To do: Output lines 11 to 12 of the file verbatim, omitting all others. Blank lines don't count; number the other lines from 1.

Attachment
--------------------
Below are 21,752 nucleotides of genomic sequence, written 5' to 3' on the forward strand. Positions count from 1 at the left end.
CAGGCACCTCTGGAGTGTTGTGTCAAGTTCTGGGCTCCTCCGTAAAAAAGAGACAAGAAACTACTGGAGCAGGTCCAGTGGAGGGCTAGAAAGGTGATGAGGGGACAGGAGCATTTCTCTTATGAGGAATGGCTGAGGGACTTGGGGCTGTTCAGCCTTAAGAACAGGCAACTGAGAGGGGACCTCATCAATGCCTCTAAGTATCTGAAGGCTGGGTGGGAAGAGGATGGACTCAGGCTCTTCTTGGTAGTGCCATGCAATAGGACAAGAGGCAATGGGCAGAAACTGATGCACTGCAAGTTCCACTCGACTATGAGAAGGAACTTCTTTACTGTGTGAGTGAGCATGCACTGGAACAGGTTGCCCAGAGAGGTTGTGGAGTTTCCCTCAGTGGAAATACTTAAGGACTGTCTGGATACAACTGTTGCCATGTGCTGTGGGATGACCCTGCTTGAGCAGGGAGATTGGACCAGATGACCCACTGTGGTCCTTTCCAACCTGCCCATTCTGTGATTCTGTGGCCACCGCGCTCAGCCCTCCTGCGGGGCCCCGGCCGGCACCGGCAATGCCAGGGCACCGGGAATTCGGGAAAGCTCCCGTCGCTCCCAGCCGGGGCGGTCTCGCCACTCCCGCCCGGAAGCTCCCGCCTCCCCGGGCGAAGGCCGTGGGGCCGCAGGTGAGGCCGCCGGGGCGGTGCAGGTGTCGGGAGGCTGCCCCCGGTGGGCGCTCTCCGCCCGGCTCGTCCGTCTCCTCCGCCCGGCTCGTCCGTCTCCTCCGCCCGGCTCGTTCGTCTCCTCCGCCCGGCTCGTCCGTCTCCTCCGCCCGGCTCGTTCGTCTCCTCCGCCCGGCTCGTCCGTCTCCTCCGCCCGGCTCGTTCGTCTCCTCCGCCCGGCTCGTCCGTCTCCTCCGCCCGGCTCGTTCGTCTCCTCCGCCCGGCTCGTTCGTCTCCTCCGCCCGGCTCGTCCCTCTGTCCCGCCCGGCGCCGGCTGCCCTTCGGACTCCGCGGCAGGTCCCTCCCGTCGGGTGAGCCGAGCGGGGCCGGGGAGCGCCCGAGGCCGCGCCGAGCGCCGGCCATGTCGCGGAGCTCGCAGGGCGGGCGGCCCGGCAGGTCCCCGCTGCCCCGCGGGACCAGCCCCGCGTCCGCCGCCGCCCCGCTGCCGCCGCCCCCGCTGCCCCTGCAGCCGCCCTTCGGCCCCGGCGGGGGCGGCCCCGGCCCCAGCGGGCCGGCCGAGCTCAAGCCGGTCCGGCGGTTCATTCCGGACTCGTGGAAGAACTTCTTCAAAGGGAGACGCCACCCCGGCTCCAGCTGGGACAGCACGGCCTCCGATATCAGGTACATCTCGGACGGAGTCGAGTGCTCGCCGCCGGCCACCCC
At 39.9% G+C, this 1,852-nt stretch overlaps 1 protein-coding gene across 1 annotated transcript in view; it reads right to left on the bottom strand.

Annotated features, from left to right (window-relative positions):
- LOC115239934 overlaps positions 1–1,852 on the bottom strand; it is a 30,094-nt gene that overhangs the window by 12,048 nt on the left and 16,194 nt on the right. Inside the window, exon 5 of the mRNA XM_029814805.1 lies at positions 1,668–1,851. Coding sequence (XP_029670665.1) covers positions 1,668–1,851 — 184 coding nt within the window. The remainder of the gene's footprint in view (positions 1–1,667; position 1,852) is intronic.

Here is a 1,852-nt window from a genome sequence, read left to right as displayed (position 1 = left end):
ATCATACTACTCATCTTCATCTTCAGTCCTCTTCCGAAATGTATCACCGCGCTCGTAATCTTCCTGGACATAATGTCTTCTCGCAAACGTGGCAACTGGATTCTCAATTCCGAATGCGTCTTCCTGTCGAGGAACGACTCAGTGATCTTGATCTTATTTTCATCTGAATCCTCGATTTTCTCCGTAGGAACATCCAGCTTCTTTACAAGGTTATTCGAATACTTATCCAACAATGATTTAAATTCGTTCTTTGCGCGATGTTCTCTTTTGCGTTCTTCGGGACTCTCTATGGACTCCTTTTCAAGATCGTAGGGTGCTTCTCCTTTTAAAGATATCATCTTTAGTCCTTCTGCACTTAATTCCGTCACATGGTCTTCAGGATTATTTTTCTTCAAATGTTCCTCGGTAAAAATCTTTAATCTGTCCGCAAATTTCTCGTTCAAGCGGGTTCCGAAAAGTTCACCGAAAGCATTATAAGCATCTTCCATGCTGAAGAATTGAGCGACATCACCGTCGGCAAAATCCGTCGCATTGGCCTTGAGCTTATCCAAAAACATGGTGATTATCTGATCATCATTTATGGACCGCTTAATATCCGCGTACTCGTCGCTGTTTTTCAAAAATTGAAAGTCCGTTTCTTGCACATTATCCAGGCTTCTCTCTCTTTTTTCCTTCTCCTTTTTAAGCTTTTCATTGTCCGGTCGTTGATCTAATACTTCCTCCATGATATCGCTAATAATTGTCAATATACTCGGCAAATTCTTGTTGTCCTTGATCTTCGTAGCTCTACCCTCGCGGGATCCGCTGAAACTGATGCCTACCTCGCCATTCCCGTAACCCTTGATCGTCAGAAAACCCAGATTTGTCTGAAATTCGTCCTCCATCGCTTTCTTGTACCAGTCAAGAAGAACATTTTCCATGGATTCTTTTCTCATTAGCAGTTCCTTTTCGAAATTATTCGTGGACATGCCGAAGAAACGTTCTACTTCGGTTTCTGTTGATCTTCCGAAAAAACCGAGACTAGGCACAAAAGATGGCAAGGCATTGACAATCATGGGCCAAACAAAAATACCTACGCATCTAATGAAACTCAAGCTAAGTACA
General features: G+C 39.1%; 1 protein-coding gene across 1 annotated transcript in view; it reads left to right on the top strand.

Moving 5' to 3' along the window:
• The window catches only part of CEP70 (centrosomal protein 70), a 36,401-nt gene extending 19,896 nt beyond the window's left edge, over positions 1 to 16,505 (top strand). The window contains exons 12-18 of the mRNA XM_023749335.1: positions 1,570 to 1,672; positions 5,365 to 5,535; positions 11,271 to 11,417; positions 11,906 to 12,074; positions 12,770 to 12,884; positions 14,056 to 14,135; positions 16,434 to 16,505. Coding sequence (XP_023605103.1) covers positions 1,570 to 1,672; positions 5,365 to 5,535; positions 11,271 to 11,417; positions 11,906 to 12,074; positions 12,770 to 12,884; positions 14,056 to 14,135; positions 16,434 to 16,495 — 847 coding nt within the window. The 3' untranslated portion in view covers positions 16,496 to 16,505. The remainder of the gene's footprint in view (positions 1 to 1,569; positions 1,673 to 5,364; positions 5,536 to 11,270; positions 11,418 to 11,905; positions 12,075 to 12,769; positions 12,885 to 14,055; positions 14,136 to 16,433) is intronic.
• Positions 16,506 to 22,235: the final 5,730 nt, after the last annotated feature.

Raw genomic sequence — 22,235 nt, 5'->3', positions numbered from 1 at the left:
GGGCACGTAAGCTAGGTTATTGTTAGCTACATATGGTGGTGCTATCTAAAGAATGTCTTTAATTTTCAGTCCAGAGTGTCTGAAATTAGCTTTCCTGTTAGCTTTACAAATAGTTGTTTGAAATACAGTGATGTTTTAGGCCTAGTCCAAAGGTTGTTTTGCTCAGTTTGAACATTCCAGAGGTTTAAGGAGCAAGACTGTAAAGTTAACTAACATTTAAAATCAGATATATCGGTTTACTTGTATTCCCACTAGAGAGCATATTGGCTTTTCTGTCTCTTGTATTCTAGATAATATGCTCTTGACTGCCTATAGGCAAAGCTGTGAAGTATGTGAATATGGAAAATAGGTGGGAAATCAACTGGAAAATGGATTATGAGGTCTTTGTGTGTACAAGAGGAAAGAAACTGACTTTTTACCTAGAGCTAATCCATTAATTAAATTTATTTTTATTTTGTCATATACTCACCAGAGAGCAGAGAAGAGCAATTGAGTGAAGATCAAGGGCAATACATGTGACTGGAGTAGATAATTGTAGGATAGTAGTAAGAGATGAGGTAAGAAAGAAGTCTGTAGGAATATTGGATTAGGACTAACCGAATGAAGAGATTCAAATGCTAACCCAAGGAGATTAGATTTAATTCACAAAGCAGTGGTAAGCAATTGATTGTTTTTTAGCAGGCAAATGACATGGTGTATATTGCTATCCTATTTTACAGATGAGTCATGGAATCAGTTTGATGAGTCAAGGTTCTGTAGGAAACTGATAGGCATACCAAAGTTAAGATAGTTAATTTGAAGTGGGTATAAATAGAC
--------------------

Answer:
• Positions 16,506 to 22,235: the final 5,730 nt, after the last annotated feature.

Raw genomic sequence — 22,235 nt, 5'->3', positions numbered from 1 at the left: